“The number of gallons of grapes crushed for white concentrate last year was under 10 million,” says Greg Magill, president of Magill Brokerage. “In 2003 and 2004, we were at least at 35 million gallons. That’s quite a difference — and a lot of that is related to non-sustainability of raisin-type varietals that were going green.”
Much of that acreage has been taken out, with some of it giving way to nut crops, most notably almonds. The Thompson Seedless grape, a staple for concentrate and raisin production, was particularly vulnerable to removal.
At the same time, Magill says, the concentrate market in California has stabilized itself, “while the rest of the world was in chaos. Spain’s crop was off 40 percent, and they’re a key player in this market. Then you drop down to Argentina, and it was off 25 percent last year, and they are down to four or five processors, compared to 15 about ten years ago.”
A boon to raisins
The shrinkage has been a boon to the raisin industry, which is seeing “the best money in a long time —and I don’t see demand diminishing.” The 2017 raisin crop price was set at $1,800 per ton, well above the 2016 price of $1,100, which was blamed on a 20 percent uptick in world production.
Leaders of the Fresno-based Raisin Bargaining Association have predicted this year’s crop could command a price that will top the previous record of $1,900 per ton set in 2012.
Magill doesn’t foresee a glut of raisins, given that acreage for that crop is down to 150,000, which would result in likely production of 300,000 tons, a manageable marketing level “unless Turkey or Spain have big crops.”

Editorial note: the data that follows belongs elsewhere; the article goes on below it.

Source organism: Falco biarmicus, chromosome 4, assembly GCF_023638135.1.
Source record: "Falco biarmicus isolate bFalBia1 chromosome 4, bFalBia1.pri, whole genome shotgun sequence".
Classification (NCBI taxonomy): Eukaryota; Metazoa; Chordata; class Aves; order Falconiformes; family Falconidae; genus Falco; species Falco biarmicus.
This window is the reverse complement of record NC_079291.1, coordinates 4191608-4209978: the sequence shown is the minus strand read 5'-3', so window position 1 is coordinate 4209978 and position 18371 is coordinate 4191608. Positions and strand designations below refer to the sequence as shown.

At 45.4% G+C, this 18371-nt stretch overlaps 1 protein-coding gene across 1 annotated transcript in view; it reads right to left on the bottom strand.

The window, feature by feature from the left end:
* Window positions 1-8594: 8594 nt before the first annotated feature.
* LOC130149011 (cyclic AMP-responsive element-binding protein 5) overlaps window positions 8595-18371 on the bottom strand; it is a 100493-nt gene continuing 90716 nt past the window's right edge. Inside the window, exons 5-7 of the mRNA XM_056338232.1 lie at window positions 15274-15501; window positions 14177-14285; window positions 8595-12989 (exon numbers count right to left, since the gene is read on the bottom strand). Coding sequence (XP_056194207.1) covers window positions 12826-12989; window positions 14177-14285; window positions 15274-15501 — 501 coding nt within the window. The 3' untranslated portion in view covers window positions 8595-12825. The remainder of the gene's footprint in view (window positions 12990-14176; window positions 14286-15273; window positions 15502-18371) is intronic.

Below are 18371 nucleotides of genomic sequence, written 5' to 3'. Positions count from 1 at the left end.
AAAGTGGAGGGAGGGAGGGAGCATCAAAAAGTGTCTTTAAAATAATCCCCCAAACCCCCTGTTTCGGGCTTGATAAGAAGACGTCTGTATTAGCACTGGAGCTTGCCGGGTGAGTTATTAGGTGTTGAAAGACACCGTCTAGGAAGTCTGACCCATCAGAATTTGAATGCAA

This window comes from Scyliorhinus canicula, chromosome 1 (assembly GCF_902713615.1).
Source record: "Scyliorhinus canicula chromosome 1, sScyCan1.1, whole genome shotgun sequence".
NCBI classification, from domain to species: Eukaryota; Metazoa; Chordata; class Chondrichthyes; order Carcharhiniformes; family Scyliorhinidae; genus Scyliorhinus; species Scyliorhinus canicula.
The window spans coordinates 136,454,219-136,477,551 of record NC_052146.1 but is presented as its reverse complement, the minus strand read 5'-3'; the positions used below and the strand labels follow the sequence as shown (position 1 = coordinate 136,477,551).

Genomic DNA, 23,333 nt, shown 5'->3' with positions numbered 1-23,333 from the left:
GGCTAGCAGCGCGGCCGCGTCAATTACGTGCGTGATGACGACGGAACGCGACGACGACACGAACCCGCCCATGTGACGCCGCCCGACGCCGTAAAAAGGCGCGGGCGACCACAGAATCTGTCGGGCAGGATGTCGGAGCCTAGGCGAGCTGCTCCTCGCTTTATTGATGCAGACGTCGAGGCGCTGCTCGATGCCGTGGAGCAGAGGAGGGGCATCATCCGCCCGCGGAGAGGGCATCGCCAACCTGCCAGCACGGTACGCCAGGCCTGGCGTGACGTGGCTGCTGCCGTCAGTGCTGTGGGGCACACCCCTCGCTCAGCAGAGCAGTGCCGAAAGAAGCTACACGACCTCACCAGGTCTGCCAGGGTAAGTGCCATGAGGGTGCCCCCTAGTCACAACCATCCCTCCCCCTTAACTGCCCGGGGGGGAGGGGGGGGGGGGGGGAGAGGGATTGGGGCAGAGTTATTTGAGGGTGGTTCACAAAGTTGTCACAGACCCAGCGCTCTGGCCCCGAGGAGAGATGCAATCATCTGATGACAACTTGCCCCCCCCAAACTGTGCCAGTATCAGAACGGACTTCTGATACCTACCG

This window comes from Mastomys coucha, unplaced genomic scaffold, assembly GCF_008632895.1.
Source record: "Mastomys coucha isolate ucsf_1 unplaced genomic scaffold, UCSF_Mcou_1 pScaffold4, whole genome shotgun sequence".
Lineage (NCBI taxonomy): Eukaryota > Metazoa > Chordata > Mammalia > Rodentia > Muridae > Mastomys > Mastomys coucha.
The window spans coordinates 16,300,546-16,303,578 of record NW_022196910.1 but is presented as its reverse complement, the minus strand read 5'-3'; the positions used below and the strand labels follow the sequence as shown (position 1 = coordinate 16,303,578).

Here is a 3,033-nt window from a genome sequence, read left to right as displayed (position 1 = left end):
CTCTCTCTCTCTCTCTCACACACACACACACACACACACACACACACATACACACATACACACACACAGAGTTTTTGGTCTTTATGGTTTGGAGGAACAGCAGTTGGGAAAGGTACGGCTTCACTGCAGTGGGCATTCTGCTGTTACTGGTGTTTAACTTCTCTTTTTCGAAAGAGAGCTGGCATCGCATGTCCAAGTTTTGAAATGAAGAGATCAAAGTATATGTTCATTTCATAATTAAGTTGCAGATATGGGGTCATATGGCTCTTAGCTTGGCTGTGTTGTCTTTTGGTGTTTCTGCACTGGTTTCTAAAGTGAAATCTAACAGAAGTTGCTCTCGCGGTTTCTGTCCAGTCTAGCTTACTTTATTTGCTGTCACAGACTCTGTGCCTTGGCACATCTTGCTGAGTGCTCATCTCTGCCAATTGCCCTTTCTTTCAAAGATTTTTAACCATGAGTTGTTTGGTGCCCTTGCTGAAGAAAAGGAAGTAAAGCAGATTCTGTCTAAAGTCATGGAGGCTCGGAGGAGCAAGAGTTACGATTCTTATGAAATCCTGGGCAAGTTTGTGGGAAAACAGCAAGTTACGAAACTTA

President Trump’s stance on tariffs and weakening of the U.S. dollar work in favor of farmers getting a fair price for raisins next year, he says.
There is increased use of table grape strippings, or “off grapes” such as Colombard or Chenin Blanc, for production of white concentrate, “even some excess Chardonnay. They’ve got the ability to adjust the acids and use new technology.”
Outlook for concentrate
Magill declined to speculate on what the price would be for green grapes to be crushed into concentrate, saying it will only “be in relation to what the raisin price is.” This year, he says, the outlook for grapes for concentrate appears better in Spain because of rains, and a more normal crop is coming off in Argentina.
One of the success stories in the concentrate picture is a continued appetite for Rubired, which is also used to add color to wines. “Rubired is uniquely California,” Magill says, but sounds a caution that, in recent years, some Rubired has lost color, meaning more of the grapes are needed to get the desired color, increasing the cost to the end user.
“I don’t know if the cause of that is climatic, or if it’s due to over-cropping,” he says, “but you have to grow for color, not just tonnage.”
The San Joaquin Valley has long placed an emphasis on production for wines and concentrate, but in recent years has begun to step up efforts to improve quality.
Farm for success
“You are in charge of your crop,” Magill says. “Farm for success, farm for color, and I would almost guarantee you will have a lot more interest in your product, and get premiums — or if nothing else, you’ll keep extensions on those contracts when they come up. You’re not going to be the one they want to dump; you’ll be the one they want to keep.”
The nation has been benefitted, he says, from the Food Safety Modernization Act, which gives the Food and Drug Administration authority to regulate the way foods are grown, harvested, and processed.
The act includes requirements for traceability from the farm to the shelf, which cannot be matched by some competitors.“Eighty percent of Argentina doesn’t have the capability of traceability to a specific field, date, and time of production,” Magill says.
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